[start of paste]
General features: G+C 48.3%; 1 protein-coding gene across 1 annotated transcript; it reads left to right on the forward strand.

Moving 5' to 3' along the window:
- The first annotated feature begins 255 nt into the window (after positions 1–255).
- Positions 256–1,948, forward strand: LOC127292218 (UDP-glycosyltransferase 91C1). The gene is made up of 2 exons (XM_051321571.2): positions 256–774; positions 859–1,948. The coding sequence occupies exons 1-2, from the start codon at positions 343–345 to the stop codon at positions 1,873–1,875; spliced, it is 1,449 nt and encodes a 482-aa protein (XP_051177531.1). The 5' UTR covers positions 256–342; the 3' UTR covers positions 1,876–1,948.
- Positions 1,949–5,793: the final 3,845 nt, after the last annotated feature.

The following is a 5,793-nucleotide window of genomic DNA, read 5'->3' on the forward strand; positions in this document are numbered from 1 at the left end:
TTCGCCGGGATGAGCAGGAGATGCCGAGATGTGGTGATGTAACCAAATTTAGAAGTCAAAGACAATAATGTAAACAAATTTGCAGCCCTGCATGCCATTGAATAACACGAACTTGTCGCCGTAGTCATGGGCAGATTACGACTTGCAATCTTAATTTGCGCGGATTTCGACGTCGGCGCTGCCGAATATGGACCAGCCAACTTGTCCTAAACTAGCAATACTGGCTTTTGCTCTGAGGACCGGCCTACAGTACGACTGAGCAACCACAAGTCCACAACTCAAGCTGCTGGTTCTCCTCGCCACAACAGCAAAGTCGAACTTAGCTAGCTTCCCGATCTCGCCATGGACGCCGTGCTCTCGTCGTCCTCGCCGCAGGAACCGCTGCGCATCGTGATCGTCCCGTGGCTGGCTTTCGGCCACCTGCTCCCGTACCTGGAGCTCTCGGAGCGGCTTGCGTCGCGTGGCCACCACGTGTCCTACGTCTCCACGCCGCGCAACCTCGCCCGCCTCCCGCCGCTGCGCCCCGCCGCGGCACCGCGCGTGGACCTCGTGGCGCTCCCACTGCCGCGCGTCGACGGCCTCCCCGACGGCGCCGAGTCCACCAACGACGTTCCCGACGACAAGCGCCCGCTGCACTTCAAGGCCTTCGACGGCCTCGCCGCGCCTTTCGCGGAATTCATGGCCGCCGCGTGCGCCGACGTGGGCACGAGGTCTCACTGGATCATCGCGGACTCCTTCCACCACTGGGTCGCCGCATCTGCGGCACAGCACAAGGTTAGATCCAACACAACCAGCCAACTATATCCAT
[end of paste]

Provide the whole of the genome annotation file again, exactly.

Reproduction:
General features: G+C 48.3%; 1 protein-coding gene across 1 annotated transcript; it reads left to right on the forward strand.

Moving 5' to 3' along the window:
- The first annotated feature begins 255 nt into the window (after positions 1–255).
- Positions 256–1,948, forward strand: LOC127292218 (UDP-glycosyltransferase 91C1). The gene is made up of 2 exons (XM_051321571.2): positions 256–774; positions 859–1,948. The coding sequence occupies exons 1-2, from the start codon at positions 343–345 to the stop codon at positions 1,873–1,875; spliced, it is 1,449 nt and encodes a 482-aa protein (XP_051177531.1). The 5' UTR covers positions 256–342; the 3' UTR covers positions 1,876–1,948.
- Positions 1,949–5,793: the final 3,845 nt, after the last annotated feature.

The following is a 5,793-nucleotide window of genomic DNA, read 5'->3' on the forward strand; positions in this document are numbered from 1 at the left end:
TTCGCCGGGATGAGCAGGAGATGCCGAGATGTGGTGATGTAACCAAATTTAGAAGTCAAAGACAATAATGTAAACAAATTTGCAGCCCTGCATGCCATTGAATAACACGAACTTGTCGCCGTAGTCATGGGCAGATTACGACTTGCAATCTTAATTTGCGCGGATTTCGACGTCGGCGCTGCCGAATATGGACCAGCCAACTTGTCCTAAACTAGCAATACTGGCTTTTGCTCTGAGGACCGGCCTACAGTACGACTGAGCAACCACAAGTCCACAACTCAAGCTGCTGGTTCTCCTCGCCACAACAGCAAAGTCGAACTTAGCTAGCTTCCCGATCTCGCCATGGACGCCGTGCTCTCGTCGTCCTCGCCGCAGGAACCGCTGCGCATCGTGATCGTCCCGTGGCTGGCTTTCGGCCACCTGCTCCCGTACCTGGAGCTCTCGGAGCGGCTTGCGTCGCGTGGCCACCACGTGTCCTACGTCTCCACGCCGCGCAACCTCGCCCGCCTCCCGCCGCTGCGCCCCGCCGCGGCACCGCGCGTGGACCTCGTGGCGCTCCCACTGCCGCGCGTCGACGGCCTCCCCGACGGCGCCGAGTCCACCAACGACGTTCCCGACGACAAGCGCCCGCTGCACTTCAAGGCCTTCGACGGCCTCGCCGCGCCTTTCGCGGAATTCATGGCCGCCGCGTGCGCCGACGTGGGCACGAGGTCTCACTGGATCATCGCGGACTCCTTCCACCACTGGGTCGCCGCATCTGCGGCACAGCACAAGGTTAGATCCAACACAACCAGCCAACTATATCCAT